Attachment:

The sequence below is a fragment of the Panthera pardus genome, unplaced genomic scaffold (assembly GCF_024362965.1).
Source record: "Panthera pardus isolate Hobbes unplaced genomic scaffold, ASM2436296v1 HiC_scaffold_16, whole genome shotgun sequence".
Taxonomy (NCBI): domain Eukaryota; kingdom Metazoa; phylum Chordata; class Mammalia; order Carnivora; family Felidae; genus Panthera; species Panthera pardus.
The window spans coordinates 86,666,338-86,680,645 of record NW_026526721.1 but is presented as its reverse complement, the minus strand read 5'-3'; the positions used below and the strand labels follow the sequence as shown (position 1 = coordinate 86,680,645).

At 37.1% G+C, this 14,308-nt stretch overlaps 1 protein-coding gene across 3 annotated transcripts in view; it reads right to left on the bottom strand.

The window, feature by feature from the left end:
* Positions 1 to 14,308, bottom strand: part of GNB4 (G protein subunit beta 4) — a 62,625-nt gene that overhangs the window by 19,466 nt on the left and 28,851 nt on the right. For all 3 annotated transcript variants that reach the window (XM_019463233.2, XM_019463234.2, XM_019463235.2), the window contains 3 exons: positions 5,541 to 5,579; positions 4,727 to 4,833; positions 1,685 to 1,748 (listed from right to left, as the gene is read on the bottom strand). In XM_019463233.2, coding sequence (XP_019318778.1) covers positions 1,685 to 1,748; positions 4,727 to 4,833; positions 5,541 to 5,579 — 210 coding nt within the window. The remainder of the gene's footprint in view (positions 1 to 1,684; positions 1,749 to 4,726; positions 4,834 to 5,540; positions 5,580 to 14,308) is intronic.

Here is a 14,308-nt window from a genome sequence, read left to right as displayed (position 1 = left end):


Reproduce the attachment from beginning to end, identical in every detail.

The sequence below is a fragment of the Panthera pardus genome, unplaced genomic scaffold (assembly GCF_024362965.1).
Source record: "Panthera pardus isolate Hobbes unplaced genomic scaffold, ASM2436296v1 HiC_scaffold_16, whole genome shotgun sequence".
Taxonomy (NCBI): domain Eukaryota; kingdom Metazoa; phylum Chordata; class Mammalia; order Carnivora; family Felidae; genus Panthera; species Panthera pardus.
The window spans coordinates 86,666,338-86,680,645 of record NW_026526721.1 but is presented as its reverse complement, the minus strand read 5'-3'; the positions used below and the strand labels follow the sequence as shown (position 1 = coordinate 86,680,645).

At 37.1% G+C, this 14,308-nt stretch overlaps 1 protein-coding gene across 3 annotated transcripts in view; it reads right to left on the bottom strand.

The window, feature by feature from the left end:
* Positions 1 to 14,308, bottom strand: part of GNB4 (G protein subunit beta 4) — a 62,625-nt gene that overhangs the window by 19,466 nt on the left and 28,851 nt on the right. For all 3 annotated transcript variants that reach the window (XM_019463233.2, XM_019463234.2, XM_019463235.2), the window contains 3 exons: positions 5,541 to 5,579; positions 4,727 to 4,833; positions 1,685 to 1,748 (listed from right to left, as the gene is read on the bottom strand). In XM_019463233.2, coding sequence (XP_019318778.1) covers positions 1,685 to 1,748; positions 4,727 to 4,833; positions 5,541 to 5,579 — 210 coding nt within the window. The remainder of the gene's footprint in view (positions 1 to 1,684; positions 1,749 to 4,726; positions 4,834 to 5,540; positions 5,580 to 14,308) is intronic.

Here is a 14,308-nt window from a genome sequence, read left to right as displayed (position 1 = left end):